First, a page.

World Food Program (WFP) Executive Director Josette Sheeran on Wednesday voiced concern about nine million people in the Horn of Africa who urgently need humanitarian aid, Bloomberg reports.
Health In Emergency Situations/Humanitarian Assistance
Secretary of State Hillary Rodham Clinton and South Korean Foreign Minister Kim Sung-Hwan “on Friday signed an agreement to better coordinate international development aid during a meeting [in Washington] between the two countries’ top diplomats,” Agence France-Presse reports.
About 450,000 children, displaced by severe flooding in the southern Philippines, could face an outbreak of diarrhea and pneumonia, Vanessa Tobin, UNICEF’s representative in the Philippines, said on Sunday, Agence France-Presse reports.
GlobalPost’s “Global Pulse” blog examines USAID and other organizations’ efforts to balance “the need for emergency health care and sustainable, quality health care” in fragile states, including South Sudan and Haiti.
Japan To Evacuate Pregnant Women, Children At Risk Of High Radiation Levels Outside Of Evacuation Zone
“Japan plans to ask pregnant women and children to move away from radiation ‘hotspots’ that were found far away from the crippled Fukushima nuclear plant, the government said on Thursday, reflecting new anxieties about the spread of radioactivity,” Reuters reports.
“Preparing a country for disaster will become a core part of the UK government’s development programmes around the world to ensure a faster and more efficient response to major disasters,” the Department of International Development (DFID) said on Wednesday in an official response (.pdf) to Lord Paddy Ashdown’s independent review of humanitarian disasters that was issued in March, the Guardian reports.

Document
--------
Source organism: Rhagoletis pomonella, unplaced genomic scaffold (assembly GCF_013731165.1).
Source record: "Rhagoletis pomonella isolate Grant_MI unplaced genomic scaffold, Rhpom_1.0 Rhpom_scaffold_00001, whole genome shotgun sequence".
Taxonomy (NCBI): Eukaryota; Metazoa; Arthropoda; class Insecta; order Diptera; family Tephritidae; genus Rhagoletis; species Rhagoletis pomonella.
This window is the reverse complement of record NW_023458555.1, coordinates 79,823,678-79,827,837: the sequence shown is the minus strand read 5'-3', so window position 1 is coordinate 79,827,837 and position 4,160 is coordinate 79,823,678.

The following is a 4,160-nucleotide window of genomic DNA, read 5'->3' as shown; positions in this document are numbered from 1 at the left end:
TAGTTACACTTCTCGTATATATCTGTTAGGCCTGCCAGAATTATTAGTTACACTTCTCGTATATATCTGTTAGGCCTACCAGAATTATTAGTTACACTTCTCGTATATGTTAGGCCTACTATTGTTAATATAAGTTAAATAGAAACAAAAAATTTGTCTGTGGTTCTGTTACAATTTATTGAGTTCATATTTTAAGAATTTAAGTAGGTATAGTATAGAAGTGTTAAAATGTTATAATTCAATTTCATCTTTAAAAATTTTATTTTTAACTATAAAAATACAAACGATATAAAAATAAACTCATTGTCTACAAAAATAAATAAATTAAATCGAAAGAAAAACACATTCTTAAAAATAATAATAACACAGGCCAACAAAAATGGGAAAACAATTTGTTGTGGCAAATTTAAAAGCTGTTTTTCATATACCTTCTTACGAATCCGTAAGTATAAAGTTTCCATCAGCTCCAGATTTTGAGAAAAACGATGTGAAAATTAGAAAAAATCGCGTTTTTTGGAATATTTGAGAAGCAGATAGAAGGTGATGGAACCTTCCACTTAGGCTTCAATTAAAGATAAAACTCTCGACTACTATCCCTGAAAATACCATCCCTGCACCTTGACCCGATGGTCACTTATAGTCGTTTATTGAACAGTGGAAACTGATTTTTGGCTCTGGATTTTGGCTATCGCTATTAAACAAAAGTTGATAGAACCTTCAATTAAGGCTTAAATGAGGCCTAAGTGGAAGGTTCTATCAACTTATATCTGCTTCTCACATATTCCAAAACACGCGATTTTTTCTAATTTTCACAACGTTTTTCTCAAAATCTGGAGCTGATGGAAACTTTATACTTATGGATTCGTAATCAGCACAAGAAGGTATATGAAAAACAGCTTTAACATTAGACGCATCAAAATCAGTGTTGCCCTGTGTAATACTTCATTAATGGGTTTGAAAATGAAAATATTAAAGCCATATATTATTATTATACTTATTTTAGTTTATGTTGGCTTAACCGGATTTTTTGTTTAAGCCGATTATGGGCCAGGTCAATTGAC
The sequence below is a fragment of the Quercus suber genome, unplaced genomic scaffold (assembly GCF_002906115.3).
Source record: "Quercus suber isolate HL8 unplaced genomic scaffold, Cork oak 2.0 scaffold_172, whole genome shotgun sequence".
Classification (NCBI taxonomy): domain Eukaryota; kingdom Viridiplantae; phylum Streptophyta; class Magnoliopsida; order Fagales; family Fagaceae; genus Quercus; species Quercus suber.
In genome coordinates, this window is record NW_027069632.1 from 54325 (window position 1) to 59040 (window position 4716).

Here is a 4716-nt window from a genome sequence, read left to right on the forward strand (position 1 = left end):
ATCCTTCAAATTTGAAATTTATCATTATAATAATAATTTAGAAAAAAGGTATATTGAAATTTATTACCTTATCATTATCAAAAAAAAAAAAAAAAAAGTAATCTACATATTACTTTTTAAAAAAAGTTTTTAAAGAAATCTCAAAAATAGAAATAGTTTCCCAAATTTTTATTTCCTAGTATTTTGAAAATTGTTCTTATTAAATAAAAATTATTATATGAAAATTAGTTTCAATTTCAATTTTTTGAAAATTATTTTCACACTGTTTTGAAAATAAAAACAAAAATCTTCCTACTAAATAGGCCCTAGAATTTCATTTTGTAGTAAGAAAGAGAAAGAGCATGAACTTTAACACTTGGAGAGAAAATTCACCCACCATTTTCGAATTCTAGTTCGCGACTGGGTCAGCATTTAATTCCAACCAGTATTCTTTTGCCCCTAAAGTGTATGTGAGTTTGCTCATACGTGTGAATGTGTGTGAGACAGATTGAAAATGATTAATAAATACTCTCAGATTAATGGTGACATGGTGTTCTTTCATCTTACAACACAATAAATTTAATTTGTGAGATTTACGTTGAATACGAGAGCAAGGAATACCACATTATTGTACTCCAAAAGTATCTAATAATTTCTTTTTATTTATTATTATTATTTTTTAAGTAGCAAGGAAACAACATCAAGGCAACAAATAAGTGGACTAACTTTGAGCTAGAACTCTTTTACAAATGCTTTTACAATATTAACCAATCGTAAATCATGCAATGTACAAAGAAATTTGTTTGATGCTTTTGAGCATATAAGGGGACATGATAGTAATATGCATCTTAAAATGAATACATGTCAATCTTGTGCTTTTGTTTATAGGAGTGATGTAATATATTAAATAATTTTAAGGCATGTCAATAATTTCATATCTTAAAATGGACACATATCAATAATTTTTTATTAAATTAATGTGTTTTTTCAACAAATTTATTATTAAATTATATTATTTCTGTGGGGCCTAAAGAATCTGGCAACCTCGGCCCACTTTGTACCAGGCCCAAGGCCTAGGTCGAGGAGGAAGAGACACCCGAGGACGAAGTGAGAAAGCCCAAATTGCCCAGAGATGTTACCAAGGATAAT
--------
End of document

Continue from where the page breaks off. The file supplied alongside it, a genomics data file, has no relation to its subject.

BMJ reports on the health affects of civil unrest in South Sudan, which will become the world’s newest country on July 9.
PLoS MedicineÂ published the latest installment of its six-part series focusing on migration and health. “If internal and international migrants comprised a nation, it would be the third most populous country in the world, just after China and India. â€¦ However, policies to protect migrants and global health have so far…
The New York Times examines how social media is changing efforts to monitor the spread of diseases. According to the article, “technology is democratizing the disease-hunting process, upsetting the old equilibrium by connecting people through channels effectively outside government control. While the online chatter can be unproductive or even dangerous â€“ spreading fear along with misinformation about causes and cures â€“ a growing cadre of epidemiologists sees social media as a boon. Future hunts for pathogens may rely as heavily on Twitter streams and odd clusters of search queries as on blood tests and personal histories” (Garrity, 6/13).
“The problem is that U.N. agencies, USAID, its European counterparts (90 percent of relief funding still comes from the OECD countries), and NGOs almost all think that to get attention for a given crisis, they must use apocalyptic language and err on the side of overestimating the death, damage, and displacement that has been caused,” author David Rieff writes in a Foreign Policy opinion piece. When organizations exaggerate, “they up the rhetorical ante that much more,” he writes, adding, “In the name of mobilizing compassion, we are raising the bar to impossible heights” (6/9).